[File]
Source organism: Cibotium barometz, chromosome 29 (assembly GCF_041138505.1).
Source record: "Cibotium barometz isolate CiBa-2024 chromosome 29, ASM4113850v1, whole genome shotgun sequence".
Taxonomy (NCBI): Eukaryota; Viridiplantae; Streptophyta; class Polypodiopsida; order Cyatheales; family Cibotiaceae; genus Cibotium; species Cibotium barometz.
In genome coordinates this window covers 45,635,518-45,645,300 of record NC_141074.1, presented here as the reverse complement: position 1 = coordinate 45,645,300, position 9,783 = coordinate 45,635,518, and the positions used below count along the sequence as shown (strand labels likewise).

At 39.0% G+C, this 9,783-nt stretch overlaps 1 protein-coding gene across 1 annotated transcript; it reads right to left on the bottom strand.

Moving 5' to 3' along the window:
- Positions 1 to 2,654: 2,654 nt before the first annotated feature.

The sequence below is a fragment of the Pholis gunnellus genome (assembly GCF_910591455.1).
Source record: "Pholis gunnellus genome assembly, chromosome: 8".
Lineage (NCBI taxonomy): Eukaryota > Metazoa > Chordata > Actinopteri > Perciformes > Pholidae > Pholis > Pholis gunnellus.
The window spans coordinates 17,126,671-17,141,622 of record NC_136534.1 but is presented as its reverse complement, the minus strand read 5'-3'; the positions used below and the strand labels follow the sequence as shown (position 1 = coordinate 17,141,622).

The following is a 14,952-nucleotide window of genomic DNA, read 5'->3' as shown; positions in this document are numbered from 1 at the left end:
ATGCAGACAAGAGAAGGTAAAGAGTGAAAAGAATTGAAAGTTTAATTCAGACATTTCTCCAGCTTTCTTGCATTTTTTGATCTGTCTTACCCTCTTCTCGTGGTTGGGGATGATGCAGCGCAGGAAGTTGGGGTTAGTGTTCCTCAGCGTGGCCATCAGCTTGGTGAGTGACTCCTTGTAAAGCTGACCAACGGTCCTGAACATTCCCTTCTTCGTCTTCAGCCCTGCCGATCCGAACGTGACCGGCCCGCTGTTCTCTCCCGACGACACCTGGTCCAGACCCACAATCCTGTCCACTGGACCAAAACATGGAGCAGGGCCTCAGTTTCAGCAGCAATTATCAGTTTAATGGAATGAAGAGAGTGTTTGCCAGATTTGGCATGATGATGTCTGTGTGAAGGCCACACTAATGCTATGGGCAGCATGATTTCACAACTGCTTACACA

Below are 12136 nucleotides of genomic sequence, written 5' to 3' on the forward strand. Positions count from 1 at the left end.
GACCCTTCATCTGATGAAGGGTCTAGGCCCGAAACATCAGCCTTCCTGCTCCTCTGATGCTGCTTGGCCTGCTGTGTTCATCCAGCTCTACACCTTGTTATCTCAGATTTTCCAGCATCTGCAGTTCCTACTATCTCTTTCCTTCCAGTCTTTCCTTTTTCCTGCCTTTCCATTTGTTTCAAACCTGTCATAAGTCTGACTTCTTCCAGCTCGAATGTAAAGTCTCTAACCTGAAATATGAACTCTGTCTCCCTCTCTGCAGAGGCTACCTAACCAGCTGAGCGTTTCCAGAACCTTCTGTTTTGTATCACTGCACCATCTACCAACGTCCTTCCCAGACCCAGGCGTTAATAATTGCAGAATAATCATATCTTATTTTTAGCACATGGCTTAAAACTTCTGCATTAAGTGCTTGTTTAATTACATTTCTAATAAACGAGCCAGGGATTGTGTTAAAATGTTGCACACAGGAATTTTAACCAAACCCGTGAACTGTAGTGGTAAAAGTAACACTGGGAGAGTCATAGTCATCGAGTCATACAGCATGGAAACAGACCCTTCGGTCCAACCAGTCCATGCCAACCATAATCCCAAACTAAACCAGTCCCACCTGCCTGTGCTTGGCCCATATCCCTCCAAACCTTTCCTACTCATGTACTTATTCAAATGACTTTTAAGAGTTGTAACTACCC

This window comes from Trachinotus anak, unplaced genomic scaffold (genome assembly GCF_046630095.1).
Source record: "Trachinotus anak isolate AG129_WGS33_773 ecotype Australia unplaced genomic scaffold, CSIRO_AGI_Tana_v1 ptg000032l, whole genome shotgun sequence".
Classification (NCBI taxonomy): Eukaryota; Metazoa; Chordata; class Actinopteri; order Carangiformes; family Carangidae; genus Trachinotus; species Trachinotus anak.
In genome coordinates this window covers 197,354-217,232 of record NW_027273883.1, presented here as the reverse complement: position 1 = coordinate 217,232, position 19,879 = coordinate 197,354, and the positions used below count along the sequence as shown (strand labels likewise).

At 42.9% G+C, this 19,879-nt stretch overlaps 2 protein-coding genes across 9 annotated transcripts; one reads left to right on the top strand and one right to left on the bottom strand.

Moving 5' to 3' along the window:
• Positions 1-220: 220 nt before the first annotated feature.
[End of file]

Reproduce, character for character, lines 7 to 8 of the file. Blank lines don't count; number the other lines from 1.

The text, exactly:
- Positions 1 to 2,654: 2,654 nt before the first annotated feature.

The sequence below is a fragment of the Pholis gunnellus genome (assembly GCF_910591455.1).